"Ahhh!" I blurted out. "Gwen, what happened to your eye?"
She had no idea anything was even wrong with it. It didn't hurt or itch or anything, though she may have caused permanent eye damage by trying to look down at her own eyelid to see what was wrong.
I was pretty sure she was having an allergic reaction to something she had touched with her hand and then touched that hand to her eye, but she couldn't recall touching anything out of the ordinary. I called my pro bono health consultants, i.e. Linz, Heidi, and Dan. Linz had had a similar thing happen a month ago and told me to give her Benadryl. Dan said he would come home so that I could take her to the doc, just in case, but first he needed to do some store visits.
By the time he got home, her eye was fine. And I didn't give her Benadryl because I didn't have any. I canceled the doc appointment and was mad at myself for missing the pool over nothing.
Just a couple hours later:
So, moral of the story--my go-to parenting emergency of plan of "do nothing" strikes once again and works.
My parenting book shall be called The Secret (of Parenting) and shall be about the Law of Inaction. Also to be included are chapters covering when to actually change your clothes versus when you can just rub spit-up stains into whatever outfit you are wearing (which I did this week while we were out and about). Also a chapter about fooling your kids into thinking lesser local theme parks are actually Disneyland.
Speaking of theme parks, Dan's office hosted a carnival for all of families of the employees this week.
First, we had to head up to Dan's cubicle so he could print something off and give it to his boss. We gave the kids a talk about being quiet and not interrupting Dad's workplace, and they really took it to heart.
At which point it bounced off of their hearts and into the trash. The were LOUD, and I was stressed.
But after that, we went to the carnival outside in the parking lot.
The girls had a blast.
Dan took Harris on this spinny ride. I cannot do spinny rides. I used to get carsick when I had to ride in the backseat on the way to the grocery store as a kid. I often got to sit toward the front of the car on road trips, which was the sole perk of my condition. One time, I threw up into a canister of cheetos (or whatever the generic brand of that is. Cheese curls? Fake-os? Whatever, they were good.), and my siblings could barely find it in their hearts to forgive me.
Which isn't as bad as the time I threw Mark's little toy car out of the window and we had to go back for it.
Or as bad as the time David accidentally sat on his pb&j sandwich and tormented me with said sandwich the rest of the trip.
Or the time the boys wouldn't tell us their "Black Magic" secret. After years of reflection, I'm pretty sure there was no rhyme or reason to their Black Magic method, and that really ticks me off.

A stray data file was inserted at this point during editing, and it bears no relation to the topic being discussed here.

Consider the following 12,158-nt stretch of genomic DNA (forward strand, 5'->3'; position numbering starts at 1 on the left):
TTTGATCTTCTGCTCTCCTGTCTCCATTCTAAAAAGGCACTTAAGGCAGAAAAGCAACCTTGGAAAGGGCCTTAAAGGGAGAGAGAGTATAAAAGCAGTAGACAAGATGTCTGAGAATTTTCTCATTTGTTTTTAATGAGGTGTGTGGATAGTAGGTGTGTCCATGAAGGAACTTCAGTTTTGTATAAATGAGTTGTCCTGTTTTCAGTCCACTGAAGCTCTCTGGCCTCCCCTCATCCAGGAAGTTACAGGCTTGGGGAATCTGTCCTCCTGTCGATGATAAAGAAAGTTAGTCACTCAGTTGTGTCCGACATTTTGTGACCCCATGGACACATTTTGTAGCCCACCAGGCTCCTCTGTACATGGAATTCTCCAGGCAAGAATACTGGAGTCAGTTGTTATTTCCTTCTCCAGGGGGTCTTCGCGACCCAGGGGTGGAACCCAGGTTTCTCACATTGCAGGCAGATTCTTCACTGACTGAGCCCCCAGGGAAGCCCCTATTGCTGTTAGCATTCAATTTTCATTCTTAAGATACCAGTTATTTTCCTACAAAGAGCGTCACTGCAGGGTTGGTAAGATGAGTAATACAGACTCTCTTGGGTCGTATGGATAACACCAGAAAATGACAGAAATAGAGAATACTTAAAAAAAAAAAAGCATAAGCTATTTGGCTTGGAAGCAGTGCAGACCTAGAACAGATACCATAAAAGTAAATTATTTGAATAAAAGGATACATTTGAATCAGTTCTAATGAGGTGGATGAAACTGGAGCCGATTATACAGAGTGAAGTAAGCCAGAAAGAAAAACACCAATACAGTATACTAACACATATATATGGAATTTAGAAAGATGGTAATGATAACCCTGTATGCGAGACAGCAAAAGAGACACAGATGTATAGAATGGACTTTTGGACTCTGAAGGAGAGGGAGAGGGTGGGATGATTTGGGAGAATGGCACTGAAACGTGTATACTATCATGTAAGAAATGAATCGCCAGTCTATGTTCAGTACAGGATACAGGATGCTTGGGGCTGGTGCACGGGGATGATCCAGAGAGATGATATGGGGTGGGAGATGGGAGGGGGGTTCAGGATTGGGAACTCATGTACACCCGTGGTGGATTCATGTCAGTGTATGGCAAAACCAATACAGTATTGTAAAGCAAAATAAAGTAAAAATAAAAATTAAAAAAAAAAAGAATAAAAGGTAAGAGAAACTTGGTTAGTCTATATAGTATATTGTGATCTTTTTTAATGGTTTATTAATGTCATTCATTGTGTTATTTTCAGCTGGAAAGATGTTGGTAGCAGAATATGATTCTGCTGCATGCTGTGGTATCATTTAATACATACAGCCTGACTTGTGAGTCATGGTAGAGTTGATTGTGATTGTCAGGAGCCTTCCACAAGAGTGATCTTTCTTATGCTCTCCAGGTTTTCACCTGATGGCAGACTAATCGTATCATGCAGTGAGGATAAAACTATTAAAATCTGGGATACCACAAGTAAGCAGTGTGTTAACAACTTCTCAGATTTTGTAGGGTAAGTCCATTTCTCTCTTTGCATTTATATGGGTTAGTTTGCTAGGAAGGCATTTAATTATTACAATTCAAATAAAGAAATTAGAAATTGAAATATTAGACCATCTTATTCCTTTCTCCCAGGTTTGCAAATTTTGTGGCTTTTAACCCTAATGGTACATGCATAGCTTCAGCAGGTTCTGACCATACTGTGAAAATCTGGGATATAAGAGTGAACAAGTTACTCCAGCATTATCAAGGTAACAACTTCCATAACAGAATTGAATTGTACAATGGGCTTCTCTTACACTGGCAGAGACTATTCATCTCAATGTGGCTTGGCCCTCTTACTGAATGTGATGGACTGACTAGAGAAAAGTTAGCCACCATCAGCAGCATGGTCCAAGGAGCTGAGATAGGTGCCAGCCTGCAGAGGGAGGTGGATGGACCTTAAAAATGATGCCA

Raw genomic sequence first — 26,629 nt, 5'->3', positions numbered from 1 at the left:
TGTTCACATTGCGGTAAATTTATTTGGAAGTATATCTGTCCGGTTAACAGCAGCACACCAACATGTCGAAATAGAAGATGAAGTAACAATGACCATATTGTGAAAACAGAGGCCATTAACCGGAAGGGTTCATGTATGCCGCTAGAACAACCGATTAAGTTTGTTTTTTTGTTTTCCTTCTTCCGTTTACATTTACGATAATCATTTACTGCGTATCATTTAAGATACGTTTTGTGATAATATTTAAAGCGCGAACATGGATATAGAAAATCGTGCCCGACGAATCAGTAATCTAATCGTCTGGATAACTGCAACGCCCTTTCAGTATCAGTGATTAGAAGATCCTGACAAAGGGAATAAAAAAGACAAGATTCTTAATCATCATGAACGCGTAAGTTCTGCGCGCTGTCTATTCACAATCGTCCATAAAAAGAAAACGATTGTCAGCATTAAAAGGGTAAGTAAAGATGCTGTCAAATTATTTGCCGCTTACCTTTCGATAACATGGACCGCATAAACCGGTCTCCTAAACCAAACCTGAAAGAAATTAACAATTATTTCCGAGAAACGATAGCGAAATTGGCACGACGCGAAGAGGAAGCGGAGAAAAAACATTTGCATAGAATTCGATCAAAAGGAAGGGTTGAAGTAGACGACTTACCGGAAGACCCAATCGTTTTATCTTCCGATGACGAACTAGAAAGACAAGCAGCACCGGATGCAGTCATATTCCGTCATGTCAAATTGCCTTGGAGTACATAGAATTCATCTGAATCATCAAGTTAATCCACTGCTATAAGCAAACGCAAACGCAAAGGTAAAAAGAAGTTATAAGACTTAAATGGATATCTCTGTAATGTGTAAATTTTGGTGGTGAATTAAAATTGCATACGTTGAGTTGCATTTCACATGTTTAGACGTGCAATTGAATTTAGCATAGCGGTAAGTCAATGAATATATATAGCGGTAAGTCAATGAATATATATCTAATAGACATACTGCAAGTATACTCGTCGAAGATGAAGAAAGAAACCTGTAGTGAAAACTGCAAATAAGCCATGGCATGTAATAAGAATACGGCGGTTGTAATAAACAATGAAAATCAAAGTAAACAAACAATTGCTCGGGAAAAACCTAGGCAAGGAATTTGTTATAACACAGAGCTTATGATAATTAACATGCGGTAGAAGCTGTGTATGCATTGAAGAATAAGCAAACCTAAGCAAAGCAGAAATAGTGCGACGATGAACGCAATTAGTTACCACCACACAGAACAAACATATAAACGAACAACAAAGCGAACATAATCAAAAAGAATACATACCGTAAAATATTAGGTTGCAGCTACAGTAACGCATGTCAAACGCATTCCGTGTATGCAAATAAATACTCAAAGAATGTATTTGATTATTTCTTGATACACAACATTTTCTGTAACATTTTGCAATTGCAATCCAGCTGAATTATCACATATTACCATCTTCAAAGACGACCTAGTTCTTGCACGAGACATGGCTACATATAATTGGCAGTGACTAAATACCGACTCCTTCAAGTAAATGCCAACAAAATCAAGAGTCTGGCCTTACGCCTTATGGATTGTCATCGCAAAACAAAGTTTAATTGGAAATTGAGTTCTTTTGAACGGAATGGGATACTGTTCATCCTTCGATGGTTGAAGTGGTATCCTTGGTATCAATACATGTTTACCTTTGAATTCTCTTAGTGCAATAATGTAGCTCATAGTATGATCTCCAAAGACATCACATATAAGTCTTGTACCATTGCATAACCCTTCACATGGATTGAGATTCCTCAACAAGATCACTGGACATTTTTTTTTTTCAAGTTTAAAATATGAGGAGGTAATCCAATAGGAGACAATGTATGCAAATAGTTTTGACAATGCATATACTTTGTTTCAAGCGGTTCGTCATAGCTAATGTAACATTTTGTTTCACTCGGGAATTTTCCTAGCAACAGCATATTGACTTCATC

My mom had a rule that we couldn't swim at the pool at Motel 6 on road trips unless we were all quiet for thirty minutes in the car. She's a smart lady. We were a rowdy bunch.
ANYWAY. Why did I go off on that? No spinny rides for me.
I captured this amazing photo of June thoroughly enjoying herself but was unable to get the timing right for Gwen. So here is Gwen behind some really happy kids who are thoroughly enjoying themselves.
Inside the office building was face painting and balloon animals and all that jazz. No, not the musical "Chicago". That would be hardly appropriate for a kids' carnival.
Gwen requested a temporary tattoo on her hand.
When I wasn't around, June requested a temporary tattoo on her belly. And they gave it to her. Amazing.
Harris was too small for the majority of the rides, so he really enjoyed the bowling game that was set up inside. Which is interesting because we have a bowling set and he hasn't touched it once.
And then took our balloons and goody bags and headed to the cafeteria for lunch.
And yes, we went to church this morning.
Action shot of Beck in the swing!
After church, we had Family Home Evening. Dan taught the lesson from the "Come Follow Me" curriculum. Today's lesson was on Paul's call for the Corinthians to be more unified in their congregations. To illustrate, he had the girls complete several tasks with their legs tied together. They started out a jumbled mess on the floor but by the end, they were pretty coordinated! They even knew how to bend over together and picked things up at the same time.
So we are leaving them like that.
And a special surprise in the mail this week. Aunt Carrie took pity on the poor girls losing the Lego Camp contest and sent them a bunch of Lego glasses.
All is right in the world again.